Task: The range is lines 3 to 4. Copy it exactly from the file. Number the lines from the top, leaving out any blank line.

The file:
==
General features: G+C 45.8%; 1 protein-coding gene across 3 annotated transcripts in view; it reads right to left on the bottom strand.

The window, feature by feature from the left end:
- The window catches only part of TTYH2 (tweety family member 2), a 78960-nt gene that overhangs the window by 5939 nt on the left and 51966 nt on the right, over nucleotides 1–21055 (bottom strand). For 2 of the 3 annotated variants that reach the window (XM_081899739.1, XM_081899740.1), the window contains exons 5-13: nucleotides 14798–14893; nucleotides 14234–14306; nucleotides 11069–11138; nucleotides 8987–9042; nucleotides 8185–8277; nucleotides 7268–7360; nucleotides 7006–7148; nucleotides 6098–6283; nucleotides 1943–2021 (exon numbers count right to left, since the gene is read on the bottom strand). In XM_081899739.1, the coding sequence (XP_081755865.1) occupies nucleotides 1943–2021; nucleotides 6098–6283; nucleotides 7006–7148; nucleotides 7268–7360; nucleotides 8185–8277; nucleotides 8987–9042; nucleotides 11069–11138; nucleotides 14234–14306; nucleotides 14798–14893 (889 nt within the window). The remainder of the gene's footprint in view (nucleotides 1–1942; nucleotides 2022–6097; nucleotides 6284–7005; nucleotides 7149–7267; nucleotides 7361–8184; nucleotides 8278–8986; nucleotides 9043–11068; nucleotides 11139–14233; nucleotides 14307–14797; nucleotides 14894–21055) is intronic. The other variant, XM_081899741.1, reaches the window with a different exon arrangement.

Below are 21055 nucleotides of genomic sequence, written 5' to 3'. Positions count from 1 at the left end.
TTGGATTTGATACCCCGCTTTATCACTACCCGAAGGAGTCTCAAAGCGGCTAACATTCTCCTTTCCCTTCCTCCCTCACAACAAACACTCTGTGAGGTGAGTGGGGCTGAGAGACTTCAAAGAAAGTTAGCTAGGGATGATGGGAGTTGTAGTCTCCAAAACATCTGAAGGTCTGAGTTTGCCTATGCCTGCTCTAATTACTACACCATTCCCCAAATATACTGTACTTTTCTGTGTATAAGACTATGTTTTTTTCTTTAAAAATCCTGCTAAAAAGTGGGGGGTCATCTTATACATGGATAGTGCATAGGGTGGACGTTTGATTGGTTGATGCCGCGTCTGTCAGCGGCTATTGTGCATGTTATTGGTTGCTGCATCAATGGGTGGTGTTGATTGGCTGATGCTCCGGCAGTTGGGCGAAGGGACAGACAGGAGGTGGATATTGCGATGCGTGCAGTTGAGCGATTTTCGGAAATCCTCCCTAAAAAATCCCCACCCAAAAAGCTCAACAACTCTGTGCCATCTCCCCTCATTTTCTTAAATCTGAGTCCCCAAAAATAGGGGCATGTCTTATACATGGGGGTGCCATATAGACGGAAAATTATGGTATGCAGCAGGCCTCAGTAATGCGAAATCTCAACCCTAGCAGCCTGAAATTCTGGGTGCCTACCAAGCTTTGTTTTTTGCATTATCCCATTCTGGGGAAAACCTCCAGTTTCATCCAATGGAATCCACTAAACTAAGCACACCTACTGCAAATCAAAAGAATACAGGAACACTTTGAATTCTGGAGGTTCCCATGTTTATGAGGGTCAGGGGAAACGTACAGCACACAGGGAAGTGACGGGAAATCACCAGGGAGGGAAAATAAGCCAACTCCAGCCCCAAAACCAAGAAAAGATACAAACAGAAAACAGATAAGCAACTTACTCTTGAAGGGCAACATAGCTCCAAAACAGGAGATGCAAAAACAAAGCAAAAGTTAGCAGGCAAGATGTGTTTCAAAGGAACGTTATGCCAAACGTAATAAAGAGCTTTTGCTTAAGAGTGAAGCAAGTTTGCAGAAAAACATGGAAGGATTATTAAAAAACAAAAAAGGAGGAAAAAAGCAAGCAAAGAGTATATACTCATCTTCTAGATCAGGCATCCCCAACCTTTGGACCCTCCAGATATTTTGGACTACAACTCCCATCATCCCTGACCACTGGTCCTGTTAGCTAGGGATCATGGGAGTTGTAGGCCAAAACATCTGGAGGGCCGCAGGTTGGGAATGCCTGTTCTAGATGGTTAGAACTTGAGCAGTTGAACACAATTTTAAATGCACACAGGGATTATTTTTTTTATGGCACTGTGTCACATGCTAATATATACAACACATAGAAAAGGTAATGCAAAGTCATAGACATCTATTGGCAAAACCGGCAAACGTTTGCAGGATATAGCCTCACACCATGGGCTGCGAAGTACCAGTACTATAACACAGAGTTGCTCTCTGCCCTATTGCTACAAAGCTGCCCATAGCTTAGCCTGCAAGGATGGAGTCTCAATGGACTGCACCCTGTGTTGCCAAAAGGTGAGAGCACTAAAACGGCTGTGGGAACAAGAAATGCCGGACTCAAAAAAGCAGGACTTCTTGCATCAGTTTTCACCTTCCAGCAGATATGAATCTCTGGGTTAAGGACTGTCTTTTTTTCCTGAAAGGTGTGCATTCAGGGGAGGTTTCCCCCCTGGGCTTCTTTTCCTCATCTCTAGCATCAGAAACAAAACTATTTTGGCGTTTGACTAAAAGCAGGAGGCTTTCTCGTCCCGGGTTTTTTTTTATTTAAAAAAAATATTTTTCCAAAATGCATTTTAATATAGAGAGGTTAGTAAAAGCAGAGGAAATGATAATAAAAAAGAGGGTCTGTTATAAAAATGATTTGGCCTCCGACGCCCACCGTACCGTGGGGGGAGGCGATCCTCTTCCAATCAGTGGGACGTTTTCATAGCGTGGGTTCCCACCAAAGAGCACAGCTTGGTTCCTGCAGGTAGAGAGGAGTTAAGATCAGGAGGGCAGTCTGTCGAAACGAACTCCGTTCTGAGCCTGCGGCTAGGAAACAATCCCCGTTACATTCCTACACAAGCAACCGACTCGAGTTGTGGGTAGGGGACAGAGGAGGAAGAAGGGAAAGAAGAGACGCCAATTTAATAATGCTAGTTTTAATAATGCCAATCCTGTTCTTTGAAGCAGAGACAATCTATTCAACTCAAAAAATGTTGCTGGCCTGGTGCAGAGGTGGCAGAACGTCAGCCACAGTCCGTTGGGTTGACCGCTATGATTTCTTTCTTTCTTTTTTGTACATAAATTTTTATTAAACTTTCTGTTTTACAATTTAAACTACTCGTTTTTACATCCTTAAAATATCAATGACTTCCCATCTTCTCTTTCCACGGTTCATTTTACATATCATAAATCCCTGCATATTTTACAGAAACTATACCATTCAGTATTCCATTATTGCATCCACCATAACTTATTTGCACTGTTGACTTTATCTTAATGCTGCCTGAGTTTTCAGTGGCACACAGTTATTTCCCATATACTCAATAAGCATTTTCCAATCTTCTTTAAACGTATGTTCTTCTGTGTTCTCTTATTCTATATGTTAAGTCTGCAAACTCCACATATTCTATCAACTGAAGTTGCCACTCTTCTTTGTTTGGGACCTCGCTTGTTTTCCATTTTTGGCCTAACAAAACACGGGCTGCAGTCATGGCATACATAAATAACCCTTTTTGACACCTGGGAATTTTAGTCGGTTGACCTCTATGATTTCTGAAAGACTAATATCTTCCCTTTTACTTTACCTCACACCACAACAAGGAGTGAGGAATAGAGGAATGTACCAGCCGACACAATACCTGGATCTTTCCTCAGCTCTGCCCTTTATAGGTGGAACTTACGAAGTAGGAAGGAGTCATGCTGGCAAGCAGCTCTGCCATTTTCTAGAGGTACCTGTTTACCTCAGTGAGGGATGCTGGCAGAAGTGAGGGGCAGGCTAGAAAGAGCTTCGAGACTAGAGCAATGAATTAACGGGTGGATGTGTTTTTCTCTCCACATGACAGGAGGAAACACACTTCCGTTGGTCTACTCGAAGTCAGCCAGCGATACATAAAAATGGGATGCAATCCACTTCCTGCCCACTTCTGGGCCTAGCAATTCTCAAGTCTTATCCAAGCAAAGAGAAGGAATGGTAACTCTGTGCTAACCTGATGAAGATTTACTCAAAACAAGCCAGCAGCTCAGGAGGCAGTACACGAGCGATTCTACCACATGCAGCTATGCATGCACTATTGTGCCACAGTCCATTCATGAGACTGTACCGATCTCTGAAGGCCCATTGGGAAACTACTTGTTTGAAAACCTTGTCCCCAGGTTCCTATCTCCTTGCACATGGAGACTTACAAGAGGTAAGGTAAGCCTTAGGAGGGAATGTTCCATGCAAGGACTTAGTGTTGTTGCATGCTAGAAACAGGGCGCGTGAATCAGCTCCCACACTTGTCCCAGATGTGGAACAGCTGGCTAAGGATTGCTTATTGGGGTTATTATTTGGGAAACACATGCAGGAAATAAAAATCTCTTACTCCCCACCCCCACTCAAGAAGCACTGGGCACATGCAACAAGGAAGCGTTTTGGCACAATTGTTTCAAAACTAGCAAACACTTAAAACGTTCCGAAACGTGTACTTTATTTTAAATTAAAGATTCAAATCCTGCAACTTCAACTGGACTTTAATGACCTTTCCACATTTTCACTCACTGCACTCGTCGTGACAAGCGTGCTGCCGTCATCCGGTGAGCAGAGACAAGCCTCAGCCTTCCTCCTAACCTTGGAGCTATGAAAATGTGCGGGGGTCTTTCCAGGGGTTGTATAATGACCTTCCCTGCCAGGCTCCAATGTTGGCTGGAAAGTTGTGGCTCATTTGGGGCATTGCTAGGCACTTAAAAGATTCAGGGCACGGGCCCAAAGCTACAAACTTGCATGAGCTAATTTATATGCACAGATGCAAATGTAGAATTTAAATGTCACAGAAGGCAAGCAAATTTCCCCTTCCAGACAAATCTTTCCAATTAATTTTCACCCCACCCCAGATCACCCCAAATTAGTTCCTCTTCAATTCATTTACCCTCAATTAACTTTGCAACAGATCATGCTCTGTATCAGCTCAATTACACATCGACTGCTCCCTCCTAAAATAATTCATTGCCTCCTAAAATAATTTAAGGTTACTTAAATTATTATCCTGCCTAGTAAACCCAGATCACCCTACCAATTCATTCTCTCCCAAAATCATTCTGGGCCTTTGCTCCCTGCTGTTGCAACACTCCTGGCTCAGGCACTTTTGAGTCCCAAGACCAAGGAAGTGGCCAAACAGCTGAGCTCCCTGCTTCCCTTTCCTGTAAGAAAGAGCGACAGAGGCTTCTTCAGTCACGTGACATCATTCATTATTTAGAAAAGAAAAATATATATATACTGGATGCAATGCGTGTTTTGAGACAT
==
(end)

- The window catches only part of TTYH2 (tweety family member 2), a 78960-nt gene that overhangs the window by 5939 nt on the left and 51966 nt on the right, over nucleotides 1–21055 (bottom strand). For 2 of the 3 annotated variants that reach the window (XM_081899739.1, XM_081899740.1), the window contains exons 5-13: nucleotides 14798–14893; nucleotides 14234–14306; nucleotides 11069–11138; nucleotides 8987–9042; nucleotides 8185–8277; nucleotides 7268–7360; nucleotides 7006–7148; nucleotides 6098–6283; nucleotides 1943–2021 (exon numbers count right to left, since the gene is read on the bottom strand). In XM_081899739.1, the coding sequence (XP_081755865.1) occupies nucleotides 1943–2021; nucleotides 6098–6283; nucleotides 7006–7148; nucleotides 7268–7360; nucleotides 8185–8277; nucleotides 8987–9042; nucleotides 11069–11138; nucleotides 14234–14306; nucleotides 14798–14893 (889 nt within the window). The remainder of the gene's footprint in view (nucleotides 1–1942; nucleotides 2022–6097; nucleotides 6284–7005; nucleotides 7149–7267; nucleotides 7361–8184; nucleotides 8278–8986; nucleotides 9043–11068; nucleotides 11139–14233; nucleotides 14307–14797; nucleotides 14894–21055) is intronic. The other variant, XM_081899741.1, reaches the window with a different exon arrangement.

Below are 21055 nucleotides of genomic sequence, written 5' to 3'. Positions count from 1 at the left end.